Johnny Watterson A Delicate Game: Brain Injury, Sport and Sacrifice
This week Irish rugby player James Ryan remained sidelined for Leinster Rugby because of concussion. Before that, television footage showed Welsh prop Tomas Francis staggering following a clash of heads with a team-mate. He was removed for a head injury assessment (HIA) that he passed before returning to play.
Critics and welfare group Progressive Rugby said Francis should have been immediately and permanently removed following the collision under World Rugby’s HIA protocol.
Just some of the recent rugby head injuries are the tip of an iceberg across all contact sports from rugby, boxing and football to NFL; concussion is a growing injury and problem. In fact it has become one of the most important issues in sport and despite growing data, resistance to real change is commonplace, although some change has happened.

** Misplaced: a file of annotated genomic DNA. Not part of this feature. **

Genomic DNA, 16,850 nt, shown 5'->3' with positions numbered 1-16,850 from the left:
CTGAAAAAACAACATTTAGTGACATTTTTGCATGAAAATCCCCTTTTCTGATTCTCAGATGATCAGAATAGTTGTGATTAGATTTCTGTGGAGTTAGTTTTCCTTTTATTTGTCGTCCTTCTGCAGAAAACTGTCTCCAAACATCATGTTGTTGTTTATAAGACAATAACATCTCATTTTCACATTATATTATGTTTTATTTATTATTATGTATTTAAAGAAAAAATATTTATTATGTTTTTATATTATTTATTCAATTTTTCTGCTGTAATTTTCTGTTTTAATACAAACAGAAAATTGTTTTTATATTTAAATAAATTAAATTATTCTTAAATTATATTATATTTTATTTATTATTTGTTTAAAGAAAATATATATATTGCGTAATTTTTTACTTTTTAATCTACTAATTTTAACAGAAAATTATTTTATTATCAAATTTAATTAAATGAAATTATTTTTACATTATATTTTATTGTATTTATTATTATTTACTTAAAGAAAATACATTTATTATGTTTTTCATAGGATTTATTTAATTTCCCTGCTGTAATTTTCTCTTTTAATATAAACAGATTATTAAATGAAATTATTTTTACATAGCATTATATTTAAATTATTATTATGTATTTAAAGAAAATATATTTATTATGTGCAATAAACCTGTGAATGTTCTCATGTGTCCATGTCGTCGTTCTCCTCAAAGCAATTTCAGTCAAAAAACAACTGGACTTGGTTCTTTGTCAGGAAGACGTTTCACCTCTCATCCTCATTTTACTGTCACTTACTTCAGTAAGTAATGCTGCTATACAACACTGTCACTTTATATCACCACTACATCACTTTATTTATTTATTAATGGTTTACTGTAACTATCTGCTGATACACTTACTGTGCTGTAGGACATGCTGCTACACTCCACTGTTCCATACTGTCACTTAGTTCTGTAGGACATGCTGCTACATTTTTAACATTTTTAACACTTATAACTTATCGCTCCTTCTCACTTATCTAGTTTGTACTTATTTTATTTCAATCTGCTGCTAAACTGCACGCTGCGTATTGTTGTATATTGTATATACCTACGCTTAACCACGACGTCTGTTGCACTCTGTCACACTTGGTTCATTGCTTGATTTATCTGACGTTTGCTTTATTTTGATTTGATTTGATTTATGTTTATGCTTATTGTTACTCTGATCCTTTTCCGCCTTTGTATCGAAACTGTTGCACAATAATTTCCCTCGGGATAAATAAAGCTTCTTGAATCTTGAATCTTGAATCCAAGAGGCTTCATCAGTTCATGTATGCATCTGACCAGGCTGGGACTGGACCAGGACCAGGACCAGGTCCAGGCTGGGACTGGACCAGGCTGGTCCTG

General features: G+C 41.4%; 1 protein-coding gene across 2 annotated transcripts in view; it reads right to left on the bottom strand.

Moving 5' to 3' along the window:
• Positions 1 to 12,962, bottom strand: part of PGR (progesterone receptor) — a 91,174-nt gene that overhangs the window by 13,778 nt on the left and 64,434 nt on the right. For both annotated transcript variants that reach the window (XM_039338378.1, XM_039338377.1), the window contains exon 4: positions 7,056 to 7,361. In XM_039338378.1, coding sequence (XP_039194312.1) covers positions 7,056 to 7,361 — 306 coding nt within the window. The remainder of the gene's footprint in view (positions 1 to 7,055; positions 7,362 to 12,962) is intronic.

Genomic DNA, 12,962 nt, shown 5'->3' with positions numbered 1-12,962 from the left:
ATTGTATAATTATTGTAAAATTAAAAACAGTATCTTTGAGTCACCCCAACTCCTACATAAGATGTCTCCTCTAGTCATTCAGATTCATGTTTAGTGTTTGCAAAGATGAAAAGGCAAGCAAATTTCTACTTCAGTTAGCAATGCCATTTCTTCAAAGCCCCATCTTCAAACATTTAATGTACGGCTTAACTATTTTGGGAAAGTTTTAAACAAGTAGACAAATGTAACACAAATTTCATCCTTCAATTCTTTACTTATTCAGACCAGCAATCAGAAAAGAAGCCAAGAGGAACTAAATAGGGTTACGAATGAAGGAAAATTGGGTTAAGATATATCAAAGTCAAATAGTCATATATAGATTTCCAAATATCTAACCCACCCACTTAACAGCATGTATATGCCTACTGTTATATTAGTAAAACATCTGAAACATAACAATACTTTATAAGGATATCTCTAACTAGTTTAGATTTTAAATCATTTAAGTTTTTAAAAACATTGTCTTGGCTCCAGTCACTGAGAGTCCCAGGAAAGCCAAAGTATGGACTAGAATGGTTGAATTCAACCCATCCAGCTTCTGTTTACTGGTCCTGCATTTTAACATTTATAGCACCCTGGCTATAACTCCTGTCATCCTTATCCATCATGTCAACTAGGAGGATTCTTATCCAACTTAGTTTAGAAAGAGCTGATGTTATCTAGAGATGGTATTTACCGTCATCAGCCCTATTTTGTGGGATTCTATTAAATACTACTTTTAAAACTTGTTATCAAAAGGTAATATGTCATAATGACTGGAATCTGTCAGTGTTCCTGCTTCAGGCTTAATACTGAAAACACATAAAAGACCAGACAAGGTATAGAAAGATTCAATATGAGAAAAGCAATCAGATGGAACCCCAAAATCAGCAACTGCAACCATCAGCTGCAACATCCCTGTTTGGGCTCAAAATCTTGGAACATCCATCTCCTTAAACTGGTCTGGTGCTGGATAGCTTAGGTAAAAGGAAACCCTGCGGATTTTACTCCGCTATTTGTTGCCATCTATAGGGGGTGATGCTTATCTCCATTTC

Dr Willie Stewart, a scientist at the University of Glasgow, points out in Hana Walker-Brown’s A Delicate Game: “Rugby is now recording one injury per match consistently for several years now. That to me is remarkable and unacceptable.”
Walker-Brown begins the book by visiting the daughter of former professional English footballer, Jeff Astle, who choked to death in 2002 as a result of a neurodegenerative disorder caused by heading the ball repeatedly. Astle was diagnosed with CTE (Chronic Traumatic Encephalopathy).
Research is ongoing, but a series of sub-concussions, more so than one “big hit”, is being discovered as being equally if not more sinister. The analogy used is driving a car over a large ramp can break the car but driving it many times over smaller ramps can do similar damage.
The book covers Ben Robinson, the 14-year-old who tragically died just over 10 years ago in a Carrickfergus schools rugby match from second impact syndrome to England rugby captain Dylan Hartley who uses the phrase “industrialised brutality” in his aptly named memoir, Meat.
A well-timed and comprehensive publication for all sports men and women or parents who have children engaged in contact sport. Among many things it sends out a core message that the more we understand about head collisions, the more we know they are downright bad for human brains.